For example, it doesn’t take into account items that are smuggled out of Myanmar through legal checkpoints, such as agriculture products, or the trade in illegal products, such as wildlife and drugs. It also doesn’t include trade at the dozens of illegal border crossings.
The study also examined seven consumer products – beer, whisky, cigarettes, pharmaceuticals, mobile handsets, cosmetics and personal care products – and found that the customs data showed a $1.427 billion gap between recorded imports and exports, about 22 percent of the $6.5 billion estimate.
But industry experts and market players estimate that unrecorded illicit imports of these products – such as some of the beer on display at the Anti-Illicit Trade Forum – account for perhaps another $943 million each year, for a total of $2.37 billion.
At current tax rates, this smuggling costs the government $570 million a year in lost revenue.
Enforcement is almost non-existent. In terms of value, seizures accounted for just 0.4pc of estimated illicit trade, and far less for the seven consumer products included in the survey – about 0.02pc. That means that, on average, for every 5,000 smuggled cans of beer, only one would be seized.
Fuelling conflicts and crime
Who benefits from this illicit trade?
Mr Troels Vester, country representative from the United Nations Office on Drugs and Crime, said that in the past illicit trade was considered a “soft crime” and had “not been given the attention [it] should have”.
It has also expanded in scope, he said, referring to a display showing smuggled flowers and seeds. “[Before today] I didn’t know about flower seeds being smuggled, for example,” Vester said. “Before it was luxury goods, now it is everything.”
Vester emphasised that illicit trade is not just “a tax issue … it’s certainly bigger than that”, citing as an example the health effects of consuming counterfeit pharmaceuticals.
This trade is also closely intertwined with Myanmar’s long-running conflicts. Much of it passes through border crossings run by ethnic armed groups, providing a lucrative source of income that only serves to fund conflict.
The smuggled products include the precursor chemicals that have helped make Myanmar – and Shan State in particular – a global centre for the manufacture of methamphetamines and other synthetic drugs, which are exported throughout the region and sold in relatively high-value markets such as Japan, South Korea, Australia and New Zealand.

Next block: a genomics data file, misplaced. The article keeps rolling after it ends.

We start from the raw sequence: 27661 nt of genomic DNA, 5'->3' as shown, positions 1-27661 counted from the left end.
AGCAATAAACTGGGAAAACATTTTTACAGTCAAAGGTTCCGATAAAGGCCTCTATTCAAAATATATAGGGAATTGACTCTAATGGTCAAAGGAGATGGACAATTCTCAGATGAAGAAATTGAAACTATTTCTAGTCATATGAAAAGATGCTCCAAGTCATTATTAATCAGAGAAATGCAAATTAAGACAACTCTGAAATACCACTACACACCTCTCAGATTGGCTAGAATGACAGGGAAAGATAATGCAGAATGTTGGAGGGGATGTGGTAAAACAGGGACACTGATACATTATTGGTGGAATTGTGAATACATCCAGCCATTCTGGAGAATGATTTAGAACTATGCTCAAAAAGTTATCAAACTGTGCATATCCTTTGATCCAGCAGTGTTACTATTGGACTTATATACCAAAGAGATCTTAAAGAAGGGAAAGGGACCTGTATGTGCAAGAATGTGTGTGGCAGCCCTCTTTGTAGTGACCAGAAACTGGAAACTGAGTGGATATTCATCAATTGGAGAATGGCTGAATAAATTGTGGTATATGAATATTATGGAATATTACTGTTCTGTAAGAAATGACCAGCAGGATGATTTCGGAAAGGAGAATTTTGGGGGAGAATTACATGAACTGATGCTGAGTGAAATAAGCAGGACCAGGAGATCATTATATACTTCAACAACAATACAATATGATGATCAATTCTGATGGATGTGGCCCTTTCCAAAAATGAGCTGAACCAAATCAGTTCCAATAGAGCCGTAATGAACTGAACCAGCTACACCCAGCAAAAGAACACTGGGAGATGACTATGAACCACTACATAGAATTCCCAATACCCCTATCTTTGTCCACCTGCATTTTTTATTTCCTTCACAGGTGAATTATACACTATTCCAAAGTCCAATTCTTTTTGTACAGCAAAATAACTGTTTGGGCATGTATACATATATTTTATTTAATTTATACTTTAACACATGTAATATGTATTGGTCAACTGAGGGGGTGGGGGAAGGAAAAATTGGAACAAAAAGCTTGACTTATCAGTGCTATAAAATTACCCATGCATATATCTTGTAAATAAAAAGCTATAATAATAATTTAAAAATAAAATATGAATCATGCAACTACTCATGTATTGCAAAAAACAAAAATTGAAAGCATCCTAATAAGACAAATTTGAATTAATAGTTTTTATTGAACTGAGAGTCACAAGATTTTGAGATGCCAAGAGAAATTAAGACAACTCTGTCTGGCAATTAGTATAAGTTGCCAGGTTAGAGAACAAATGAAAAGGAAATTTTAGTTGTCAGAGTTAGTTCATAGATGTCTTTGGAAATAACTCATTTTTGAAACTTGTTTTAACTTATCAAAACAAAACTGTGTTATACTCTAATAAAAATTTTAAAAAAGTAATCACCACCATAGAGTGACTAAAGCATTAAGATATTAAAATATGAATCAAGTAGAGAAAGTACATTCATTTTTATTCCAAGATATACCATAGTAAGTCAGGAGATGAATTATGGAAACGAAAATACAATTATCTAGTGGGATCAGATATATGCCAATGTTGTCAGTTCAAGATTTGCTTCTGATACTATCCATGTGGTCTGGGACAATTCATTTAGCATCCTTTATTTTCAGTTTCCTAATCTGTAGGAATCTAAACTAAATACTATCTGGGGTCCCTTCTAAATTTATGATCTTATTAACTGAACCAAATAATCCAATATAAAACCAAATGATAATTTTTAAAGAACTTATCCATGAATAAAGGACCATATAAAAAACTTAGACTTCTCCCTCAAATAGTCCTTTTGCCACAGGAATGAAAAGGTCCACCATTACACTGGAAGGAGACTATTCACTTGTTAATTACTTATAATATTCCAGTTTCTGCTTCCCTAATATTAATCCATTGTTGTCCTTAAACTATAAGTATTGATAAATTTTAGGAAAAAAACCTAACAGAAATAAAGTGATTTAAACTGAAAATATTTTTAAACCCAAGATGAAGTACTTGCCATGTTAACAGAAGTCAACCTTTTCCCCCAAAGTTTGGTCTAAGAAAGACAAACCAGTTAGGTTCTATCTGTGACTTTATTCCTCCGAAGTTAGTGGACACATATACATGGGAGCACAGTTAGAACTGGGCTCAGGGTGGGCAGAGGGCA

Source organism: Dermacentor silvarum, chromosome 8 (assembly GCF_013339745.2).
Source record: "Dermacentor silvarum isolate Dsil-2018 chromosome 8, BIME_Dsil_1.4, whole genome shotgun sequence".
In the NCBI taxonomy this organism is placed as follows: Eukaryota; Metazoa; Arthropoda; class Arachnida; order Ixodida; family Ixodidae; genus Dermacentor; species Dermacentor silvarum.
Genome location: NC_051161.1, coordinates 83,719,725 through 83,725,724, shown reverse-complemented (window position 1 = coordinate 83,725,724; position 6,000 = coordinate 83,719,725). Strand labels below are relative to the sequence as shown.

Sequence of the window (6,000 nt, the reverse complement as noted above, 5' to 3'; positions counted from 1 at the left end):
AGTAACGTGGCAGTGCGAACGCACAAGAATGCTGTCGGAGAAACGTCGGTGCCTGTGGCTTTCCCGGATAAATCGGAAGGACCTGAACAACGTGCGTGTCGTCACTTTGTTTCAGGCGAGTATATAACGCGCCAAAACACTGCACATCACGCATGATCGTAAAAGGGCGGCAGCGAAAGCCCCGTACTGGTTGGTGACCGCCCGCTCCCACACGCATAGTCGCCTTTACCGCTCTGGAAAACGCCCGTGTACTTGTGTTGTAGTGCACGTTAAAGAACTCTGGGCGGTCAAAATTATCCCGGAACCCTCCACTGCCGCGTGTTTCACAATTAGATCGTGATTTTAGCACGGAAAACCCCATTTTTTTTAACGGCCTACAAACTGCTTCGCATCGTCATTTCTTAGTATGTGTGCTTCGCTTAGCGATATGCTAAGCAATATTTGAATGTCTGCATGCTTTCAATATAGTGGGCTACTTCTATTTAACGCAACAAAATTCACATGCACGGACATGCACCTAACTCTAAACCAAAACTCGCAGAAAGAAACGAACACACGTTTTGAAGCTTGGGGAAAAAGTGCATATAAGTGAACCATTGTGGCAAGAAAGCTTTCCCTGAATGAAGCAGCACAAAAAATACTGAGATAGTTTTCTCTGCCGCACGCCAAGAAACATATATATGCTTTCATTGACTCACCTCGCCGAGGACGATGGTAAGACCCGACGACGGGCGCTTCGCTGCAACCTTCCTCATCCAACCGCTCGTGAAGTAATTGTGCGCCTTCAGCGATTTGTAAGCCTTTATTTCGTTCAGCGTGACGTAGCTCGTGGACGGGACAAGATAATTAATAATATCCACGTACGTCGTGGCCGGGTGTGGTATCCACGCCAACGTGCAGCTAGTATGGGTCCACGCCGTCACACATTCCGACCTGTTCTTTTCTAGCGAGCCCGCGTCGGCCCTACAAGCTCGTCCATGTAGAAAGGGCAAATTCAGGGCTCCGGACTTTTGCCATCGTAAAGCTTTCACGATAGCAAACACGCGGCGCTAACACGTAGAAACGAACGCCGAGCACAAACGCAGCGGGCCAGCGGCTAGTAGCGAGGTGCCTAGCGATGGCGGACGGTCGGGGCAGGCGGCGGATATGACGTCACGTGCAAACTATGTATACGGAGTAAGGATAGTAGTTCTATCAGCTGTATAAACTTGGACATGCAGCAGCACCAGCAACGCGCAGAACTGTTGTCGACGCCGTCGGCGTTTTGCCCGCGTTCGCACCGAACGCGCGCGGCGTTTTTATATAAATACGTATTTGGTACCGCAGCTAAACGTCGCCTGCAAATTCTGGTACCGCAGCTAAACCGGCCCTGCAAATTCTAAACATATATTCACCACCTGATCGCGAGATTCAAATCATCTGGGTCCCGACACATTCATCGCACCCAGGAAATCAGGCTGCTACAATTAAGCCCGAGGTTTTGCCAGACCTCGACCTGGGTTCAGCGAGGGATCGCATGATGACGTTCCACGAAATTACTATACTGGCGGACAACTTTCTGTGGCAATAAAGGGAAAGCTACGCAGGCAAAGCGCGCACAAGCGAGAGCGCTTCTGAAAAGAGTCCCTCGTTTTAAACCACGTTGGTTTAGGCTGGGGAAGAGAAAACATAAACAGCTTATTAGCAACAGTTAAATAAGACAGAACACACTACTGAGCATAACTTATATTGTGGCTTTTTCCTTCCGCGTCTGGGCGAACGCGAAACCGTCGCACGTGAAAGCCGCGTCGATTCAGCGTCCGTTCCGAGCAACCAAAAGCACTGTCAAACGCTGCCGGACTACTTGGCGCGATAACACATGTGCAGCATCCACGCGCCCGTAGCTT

The UN estimates that methamphetamine trafficking generates between $30.3 billion and $61.4 billion a year, making it the most lucrative business for transnational organised crime groups in the region.
The illicit trade in licit goods, such as beer or cigarettes, is undoubtedly a far smaller earner than drug trafficking. But in many cases it is the same groups that are benefiting.
“We have seen over the last years that the issue of illicit drug production and illicit goods is very interconnected. We’ve seen payments between different groups using different modalities and items,” Vester said. “It’s not separated and this is important to understand in terms of how to deal with it. This is transnational organised crime.”
While reining in the activities of those responsible for illicit trade is a major challenge, the government can introduce policies that make smuggling more difficult, reduce consumer demand for smuggled goods and make it easier to do business legally.
Many pharmaceutical products are smuggled into Myanmar, for example, because getting Food and Drug Administration approval to import them legally is complicated and time consuming. Foreign liquor is smuggled because there are no legal avenues for it to be imported and distributed to retailers. In other cases, high taxes encourage illicit trade.